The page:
Interestingly commentators complaining about the short-termism in the market have been mostly silent as every short-term bad piece of information has been ignored in favor of total long-termism. Companies that have missed massively on reported earnings per share (EPS) and withdrawn guidance this quarter are not being punished as they were in the past. Once we got past the initial drawdown, this has been a very accommodating market.

Over the past two weeks we have seen what we call the garbage rally. The companies with balance sheets that were strangled with debt before the crisis, those with dim chances of growing or making a profit, and those that have re-leveraged themselves to get out of the crisis have all begun to rally. This speculative and over-leveraged rally is betting that the economy is turning, that the COVID-induced demand and supply shock will not have any lasting implications. In general, these are market areas that we like to avoid when we can. The markets are betting that the Fed-induced liquidity will socialize their companies’ losses once again.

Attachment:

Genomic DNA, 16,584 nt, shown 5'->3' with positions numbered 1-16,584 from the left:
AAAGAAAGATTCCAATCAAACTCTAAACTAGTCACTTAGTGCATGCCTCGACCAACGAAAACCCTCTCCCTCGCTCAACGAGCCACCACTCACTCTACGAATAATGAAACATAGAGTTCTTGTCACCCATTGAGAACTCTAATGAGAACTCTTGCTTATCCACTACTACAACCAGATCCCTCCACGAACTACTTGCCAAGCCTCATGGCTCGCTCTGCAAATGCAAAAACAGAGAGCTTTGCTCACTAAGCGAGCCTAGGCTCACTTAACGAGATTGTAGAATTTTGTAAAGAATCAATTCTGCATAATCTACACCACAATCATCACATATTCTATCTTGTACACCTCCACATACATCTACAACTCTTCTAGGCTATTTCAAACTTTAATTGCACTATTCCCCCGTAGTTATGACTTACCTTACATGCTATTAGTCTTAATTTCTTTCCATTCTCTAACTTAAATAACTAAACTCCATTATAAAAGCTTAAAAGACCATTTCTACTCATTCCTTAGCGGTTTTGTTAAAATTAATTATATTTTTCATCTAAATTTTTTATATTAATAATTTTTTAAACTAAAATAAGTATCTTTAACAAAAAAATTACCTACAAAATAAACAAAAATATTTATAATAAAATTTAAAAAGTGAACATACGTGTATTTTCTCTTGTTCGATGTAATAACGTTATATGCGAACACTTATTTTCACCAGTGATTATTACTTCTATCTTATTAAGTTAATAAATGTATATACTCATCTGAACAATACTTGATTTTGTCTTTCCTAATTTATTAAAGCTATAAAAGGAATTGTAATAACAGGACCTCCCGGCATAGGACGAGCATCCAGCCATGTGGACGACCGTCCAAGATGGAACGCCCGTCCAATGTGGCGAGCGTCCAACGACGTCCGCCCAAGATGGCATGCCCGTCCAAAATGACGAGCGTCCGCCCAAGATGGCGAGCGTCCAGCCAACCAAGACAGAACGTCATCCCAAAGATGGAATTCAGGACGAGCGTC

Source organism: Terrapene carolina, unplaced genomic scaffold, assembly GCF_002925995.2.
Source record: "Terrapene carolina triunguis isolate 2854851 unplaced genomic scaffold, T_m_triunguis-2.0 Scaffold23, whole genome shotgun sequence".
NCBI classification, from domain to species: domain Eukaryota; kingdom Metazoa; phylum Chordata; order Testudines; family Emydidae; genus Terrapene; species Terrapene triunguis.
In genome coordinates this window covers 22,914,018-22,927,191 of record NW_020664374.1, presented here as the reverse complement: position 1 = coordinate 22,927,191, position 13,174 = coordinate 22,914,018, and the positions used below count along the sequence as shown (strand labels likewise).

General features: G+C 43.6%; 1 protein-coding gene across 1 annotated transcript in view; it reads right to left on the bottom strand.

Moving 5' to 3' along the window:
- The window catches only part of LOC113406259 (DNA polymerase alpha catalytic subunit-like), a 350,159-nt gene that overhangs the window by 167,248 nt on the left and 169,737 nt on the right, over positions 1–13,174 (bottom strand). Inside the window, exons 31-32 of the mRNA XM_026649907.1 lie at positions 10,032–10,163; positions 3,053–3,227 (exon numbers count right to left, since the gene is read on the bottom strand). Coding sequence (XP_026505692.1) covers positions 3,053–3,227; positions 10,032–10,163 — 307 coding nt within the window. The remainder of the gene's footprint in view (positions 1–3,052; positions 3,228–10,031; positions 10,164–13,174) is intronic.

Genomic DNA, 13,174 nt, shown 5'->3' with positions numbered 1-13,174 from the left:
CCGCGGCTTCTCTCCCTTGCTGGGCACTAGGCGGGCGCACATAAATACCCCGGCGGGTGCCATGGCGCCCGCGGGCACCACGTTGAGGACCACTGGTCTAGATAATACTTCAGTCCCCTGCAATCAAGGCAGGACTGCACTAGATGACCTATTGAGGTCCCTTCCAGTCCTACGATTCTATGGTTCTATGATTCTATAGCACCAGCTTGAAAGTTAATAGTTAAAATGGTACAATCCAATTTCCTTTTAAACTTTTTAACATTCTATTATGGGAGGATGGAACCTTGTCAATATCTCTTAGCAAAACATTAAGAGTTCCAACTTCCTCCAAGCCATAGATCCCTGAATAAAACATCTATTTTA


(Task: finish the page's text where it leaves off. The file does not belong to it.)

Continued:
Where are the next issues?

  • Good News! 
    • Auto purchases are returning to good levels. This is good as there will be a glut of inventory out there due to the failure of some certain prominent companies that hold quite a bit of auto inventory. These companies are letting their auto inventories age or selling some of it off.
    • The reopening is going off without any significant new outbreaks at this point. Let’s hope it stays that way.
  • “No-Layoff Vows” to expire. 
    • Will enough time have been bought for companies that took loans with employment restrictions in them to get them running again before they must lay off a new round of workers?